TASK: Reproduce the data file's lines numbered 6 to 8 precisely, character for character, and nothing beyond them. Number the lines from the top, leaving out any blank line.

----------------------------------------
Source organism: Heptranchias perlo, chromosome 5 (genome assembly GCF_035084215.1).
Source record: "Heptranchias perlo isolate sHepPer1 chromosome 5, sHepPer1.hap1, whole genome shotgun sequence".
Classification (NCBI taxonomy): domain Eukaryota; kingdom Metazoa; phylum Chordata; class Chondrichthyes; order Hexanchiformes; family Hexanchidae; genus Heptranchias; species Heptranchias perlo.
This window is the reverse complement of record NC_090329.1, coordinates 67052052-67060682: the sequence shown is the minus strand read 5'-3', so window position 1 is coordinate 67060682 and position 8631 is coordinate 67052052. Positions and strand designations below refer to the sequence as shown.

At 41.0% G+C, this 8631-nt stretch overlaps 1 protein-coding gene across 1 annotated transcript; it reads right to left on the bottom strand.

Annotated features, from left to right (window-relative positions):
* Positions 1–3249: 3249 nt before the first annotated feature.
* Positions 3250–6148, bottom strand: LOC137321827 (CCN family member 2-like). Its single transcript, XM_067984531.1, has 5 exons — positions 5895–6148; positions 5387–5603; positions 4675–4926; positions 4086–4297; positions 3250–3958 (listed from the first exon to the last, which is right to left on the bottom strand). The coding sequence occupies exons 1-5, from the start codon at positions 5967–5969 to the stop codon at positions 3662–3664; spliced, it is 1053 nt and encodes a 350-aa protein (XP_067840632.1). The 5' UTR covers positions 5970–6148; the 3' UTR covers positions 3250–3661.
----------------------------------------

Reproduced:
Annotated features, from left to right (window-relative positions):
* Positions 1–3249: 3249 nt before the first annotated feature.
* Positions 3250–6148, bottom strand: LOC137321827 (CCN family member 2-like). Its single transcript, XM_067984531.1, has 5 exons — positions 5895–6148; positions 5387–5603; positions 4675–4926; positions 4086–4297; positions 3250–3958 (listed from the first exon to the last, which is right to left on the bottom strand). The coding sequence occupies exons 1-5, from the start codon at positions 5967–5969 to the stop codon at positions 3662–3664; spliced, it is 1053 nt and encodes a 350-aa protein (XP_067840632.1). The 5' UTR covers positions 5970–6148; the 3' UTR covers positions 3250–3661.